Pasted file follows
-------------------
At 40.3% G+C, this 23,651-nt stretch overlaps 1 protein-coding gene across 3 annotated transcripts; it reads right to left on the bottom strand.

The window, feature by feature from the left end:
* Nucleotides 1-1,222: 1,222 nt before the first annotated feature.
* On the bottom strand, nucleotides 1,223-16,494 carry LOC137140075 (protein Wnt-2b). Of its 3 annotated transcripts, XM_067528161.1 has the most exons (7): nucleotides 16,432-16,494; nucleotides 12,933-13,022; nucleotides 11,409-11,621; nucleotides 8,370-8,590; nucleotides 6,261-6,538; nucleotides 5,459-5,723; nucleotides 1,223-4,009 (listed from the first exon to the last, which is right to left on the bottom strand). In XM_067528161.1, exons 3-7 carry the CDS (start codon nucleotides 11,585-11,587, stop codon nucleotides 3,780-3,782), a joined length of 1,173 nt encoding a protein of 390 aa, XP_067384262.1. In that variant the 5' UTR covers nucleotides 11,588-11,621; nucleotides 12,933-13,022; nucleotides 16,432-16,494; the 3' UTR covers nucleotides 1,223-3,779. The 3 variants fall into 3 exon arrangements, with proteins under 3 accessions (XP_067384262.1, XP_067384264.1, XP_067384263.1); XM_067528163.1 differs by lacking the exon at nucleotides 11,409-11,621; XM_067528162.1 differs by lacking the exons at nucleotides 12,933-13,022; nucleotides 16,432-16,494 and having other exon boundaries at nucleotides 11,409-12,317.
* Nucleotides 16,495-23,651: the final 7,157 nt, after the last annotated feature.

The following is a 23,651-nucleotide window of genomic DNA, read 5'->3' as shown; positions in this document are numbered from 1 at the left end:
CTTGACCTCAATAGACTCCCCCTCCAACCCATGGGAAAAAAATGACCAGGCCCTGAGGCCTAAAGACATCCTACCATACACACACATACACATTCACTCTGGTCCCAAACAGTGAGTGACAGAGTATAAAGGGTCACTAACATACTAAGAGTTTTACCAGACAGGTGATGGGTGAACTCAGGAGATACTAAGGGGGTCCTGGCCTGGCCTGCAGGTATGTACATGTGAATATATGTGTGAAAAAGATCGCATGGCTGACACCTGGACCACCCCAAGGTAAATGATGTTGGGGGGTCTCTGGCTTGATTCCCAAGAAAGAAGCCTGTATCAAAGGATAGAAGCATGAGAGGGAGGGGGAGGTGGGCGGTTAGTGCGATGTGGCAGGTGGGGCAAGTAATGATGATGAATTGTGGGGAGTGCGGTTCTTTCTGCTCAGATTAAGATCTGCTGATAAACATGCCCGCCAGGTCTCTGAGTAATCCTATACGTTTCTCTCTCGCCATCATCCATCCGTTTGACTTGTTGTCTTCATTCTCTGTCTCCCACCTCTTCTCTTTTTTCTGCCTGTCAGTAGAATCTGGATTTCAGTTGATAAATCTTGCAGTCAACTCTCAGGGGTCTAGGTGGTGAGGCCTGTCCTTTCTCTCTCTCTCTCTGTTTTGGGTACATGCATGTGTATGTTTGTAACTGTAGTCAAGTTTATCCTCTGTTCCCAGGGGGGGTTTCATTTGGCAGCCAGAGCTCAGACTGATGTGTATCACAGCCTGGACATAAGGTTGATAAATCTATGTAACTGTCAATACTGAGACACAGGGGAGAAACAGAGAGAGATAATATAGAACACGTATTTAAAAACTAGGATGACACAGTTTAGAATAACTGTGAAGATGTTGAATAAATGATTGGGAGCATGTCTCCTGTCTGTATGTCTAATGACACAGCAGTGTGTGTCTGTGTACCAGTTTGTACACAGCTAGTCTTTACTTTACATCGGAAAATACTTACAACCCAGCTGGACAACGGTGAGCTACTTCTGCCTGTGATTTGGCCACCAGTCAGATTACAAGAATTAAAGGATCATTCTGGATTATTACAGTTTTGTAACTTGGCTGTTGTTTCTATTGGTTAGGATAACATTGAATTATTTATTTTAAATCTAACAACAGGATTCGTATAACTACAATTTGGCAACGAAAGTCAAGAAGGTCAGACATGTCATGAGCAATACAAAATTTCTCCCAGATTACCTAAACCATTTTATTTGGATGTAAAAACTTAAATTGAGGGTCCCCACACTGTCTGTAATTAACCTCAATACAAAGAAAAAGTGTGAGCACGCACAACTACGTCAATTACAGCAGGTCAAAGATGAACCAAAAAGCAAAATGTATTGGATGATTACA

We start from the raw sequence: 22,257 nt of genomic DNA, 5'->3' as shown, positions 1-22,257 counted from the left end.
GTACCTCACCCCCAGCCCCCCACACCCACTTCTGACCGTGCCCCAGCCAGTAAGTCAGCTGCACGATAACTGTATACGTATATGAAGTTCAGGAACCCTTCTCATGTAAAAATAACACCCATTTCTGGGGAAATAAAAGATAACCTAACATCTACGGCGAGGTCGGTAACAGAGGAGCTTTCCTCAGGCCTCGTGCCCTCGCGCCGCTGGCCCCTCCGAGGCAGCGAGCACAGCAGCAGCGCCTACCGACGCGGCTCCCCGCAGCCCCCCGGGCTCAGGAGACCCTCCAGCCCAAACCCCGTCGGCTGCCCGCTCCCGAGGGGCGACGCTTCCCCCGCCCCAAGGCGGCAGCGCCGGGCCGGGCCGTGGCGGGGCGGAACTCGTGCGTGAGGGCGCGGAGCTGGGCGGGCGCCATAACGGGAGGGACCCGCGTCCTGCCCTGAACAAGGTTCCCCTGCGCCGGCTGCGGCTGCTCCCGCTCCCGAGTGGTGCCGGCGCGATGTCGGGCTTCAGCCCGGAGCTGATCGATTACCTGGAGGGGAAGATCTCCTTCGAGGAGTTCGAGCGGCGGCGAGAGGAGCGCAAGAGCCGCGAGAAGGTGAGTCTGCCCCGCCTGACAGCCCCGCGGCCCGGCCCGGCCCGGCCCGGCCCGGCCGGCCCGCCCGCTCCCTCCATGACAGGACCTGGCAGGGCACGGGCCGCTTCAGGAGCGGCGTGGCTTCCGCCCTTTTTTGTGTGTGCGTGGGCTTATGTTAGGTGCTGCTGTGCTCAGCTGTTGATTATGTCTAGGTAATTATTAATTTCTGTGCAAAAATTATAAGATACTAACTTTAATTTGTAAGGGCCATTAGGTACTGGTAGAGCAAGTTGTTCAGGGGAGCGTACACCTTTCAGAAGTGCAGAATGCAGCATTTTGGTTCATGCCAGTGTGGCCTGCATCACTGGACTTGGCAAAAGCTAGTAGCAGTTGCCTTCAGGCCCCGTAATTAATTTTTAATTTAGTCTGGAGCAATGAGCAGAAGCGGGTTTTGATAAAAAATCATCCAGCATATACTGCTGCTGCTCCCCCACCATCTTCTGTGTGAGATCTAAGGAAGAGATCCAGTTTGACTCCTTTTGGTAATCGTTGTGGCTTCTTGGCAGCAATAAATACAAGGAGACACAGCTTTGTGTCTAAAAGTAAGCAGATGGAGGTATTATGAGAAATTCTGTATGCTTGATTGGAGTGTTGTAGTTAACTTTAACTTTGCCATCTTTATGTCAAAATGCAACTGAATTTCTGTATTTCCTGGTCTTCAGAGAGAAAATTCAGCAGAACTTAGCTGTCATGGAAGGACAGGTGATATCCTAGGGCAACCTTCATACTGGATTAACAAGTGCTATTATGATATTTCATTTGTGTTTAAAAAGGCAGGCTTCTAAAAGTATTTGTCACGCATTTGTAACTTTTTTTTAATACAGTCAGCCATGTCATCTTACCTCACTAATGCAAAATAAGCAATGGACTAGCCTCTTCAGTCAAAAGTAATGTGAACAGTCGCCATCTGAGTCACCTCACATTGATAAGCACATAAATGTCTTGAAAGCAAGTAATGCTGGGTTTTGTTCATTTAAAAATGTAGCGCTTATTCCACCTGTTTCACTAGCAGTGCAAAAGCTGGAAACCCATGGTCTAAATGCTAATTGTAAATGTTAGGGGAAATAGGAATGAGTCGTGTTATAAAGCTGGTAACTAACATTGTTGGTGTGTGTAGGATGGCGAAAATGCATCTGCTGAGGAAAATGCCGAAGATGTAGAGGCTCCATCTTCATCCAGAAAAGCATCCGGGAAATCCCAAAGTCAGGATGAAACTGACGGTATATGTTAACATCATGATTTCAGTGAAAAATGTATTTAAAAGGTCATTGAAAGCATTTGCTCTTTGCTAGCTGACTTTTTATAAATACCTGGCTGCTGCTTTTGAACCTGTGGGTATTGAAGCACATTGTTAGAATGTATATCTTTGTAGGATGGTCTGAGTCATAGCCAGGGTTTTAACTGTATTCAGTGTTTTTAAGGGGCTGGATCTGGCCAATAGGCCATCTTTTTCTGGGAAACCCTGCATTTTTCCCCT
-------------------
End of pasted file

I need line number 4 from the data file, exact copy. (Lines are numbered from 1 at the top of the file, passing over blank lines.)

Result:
* On the bottom strand, nucleotides 1,223-16,494 carry LOC137140075 (protein Wnt-2b). Of its 3 annotated transcripts, XM_067528161.1 has the most exons (7): nucleotides 16,432-16,494; nucleotides 12,933-13,022; nucleotides 11,409-11,621; nucleotides 8,370-8,590; nucleotides 6,261-6,538; nucleotides 5,459-5,723; nucleotides 1,223-4,009 (listed from the first exon to the last, which is right to left on the bottom strand). In XM_067528161.1, exons 3-7 carry the CDS (start codon nucleotides 11,585-11,587, stop codon nucleotides 3,780-3,782), a joined length of 1,173 nt encoding a protein of 390 aa, XP_067384262.1. In that variant the 5' UTR covers nucleotides 11,588-11,621; nucleotides 12,933-13,022; nucleotides 16,432-16,494; the 3' UTR covers nucleotides 1,223-3,779. The 3 variants fall into 3 exon arrangements, with proteins under 3 accessions (XP_067384262.1, XP_067384264.1, XP_067384263.1); XM_067528163.1 differs by lacking the exon at nucleotides 11,409-11,621; XM_067528162.1 differs by lacking the exons at nucleotides 12,933-13,022; nucleotides 16,432-16,494 and having other exon boundaries at nucleotides 11,409-12,317.